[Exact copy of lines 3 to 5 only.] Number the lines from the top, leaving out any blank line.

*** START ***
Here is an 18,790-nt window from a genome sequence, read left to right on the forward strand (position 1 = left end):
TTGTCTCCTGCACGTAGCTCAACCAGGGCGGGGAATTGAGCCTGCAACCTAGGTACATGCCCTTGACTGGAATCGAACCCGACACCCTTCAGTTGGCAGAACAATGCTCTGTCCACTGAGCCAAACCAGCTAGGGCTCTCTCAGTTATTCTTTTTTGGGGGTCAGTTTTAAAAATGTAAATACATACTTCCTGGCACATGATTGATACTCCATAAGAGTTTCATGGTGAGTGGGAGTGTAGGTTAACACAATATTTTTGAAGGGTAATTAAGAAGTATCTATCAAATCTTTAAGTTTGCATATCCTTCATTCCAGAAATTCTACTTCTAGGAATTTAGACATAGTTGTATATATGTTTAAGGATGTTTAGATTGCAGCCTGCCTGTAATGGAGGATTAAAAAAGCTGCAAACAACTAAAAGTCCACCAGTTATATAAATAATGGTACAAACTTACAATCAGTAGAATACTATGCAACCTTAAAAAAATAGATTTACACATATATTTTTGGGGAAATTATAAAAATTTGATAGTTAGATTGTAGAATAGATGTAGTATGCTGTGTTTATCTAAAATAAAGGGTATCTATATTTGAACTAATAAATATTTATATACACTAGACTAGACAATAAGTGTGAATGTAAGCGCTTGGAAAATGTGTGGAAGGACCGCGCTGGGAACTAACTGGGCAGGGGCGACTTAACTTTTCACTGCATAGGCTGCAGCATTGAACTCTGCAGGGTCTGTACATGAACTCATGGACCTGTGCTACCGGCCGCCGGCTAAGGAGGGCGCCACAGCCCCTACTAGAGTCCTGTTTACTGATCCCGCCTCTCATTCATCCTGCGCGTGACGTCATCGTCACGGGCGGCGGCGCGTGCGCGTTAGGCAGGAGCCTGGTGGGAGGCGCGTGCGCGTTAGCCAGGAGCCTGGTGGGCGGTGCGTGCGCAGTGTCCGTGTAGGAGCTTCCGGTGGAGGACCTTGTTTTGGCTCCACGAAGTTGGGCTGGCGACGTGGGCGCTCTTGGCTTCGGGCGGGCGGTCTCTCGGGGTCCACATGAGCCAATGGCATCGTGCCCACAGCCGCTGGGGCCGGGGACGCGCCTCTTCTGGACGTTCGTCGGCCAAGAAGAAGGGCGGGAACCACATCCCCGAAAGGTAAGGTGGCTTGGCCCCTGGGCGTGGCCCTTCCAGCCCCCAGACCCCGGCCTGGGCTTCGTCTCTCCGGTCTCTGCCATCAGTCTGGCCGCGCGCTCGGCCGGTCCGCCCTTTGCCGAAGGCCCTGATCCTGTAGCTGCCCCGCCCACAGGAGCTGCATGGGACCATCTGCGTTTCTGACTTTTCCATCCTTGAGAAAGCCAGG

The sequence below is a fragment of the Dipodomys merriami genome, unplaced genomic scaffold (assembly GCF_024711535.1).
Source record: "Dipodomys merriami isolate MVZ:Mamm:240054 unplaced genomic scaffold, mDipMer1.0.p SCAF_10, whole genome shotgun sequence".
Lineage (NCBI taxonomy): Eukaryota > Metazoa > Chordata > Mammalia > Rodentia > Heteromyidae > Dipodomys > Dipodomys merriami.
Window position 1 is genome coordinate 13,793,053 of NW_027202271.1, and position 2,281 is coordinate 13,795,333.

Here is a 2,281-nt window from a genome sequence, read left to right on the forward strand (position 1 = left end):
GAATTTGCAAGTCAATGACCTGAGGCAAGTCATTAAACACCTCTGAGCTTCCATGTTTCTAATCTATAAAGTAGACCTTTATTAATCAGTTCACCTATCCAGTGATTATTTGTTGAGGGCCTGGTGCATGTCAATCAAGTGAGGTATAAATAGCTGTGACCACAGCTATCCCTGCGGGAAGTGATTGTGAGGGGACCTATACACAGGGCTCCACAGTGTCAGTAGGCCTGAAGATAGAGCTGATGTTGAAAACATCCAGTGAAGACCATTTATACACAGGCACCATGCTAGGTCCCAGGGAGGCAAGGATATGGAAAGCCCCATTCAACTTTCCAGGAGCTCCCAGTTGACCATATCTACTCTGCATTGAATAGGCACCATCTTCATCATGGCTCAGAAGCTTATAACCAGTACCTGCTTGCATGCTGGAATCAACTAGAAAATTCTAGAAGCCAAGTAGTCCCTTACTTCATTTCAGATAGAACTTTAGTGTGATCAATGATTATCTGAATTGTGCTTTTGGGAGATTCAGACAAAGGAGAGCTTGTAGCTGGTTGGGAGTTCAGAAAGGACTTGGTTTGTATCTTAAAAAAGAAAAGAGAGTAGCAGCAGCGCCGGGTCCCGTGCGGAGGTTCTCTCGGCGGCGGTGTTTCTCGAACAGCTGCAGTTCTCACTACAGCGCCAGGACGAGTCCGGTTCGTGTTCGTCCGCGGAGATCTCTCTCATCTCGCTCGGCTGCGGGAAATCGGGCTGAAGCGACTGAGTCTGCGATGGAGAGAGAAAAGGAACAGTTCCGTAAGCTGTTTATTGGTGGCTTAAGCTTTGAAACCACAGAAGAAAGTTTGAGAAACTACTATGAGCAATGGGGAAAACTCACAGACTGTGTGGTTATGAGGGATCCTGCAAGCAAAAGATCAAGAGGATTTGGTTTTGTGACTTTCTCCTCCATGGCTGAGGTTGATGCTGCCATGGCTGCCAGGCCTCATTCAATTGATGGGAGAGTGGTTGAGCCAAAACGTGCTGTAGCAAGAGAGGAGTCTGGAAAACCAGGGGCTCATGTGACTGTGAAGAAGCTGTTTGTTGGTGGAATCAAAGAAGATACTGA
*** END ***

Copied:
The sequence below is a fragment of the Dipodomys merriami genome, unplaced genomic scaffold (assembly GCF_024711535.1).
Source record: "Dipodomys merriami isolate MVZ:Mamm:240054 unplaced genomic scaffold, mDipMer1.0.p SCAF_10, whole genome shotgun sequence".
Lineage (NCBI taxonomy): Eukaryota > Metazoa > Chordata > Mammalia > Rodentia > Heteromyidae > Dipodomys > Dipodomys merriami.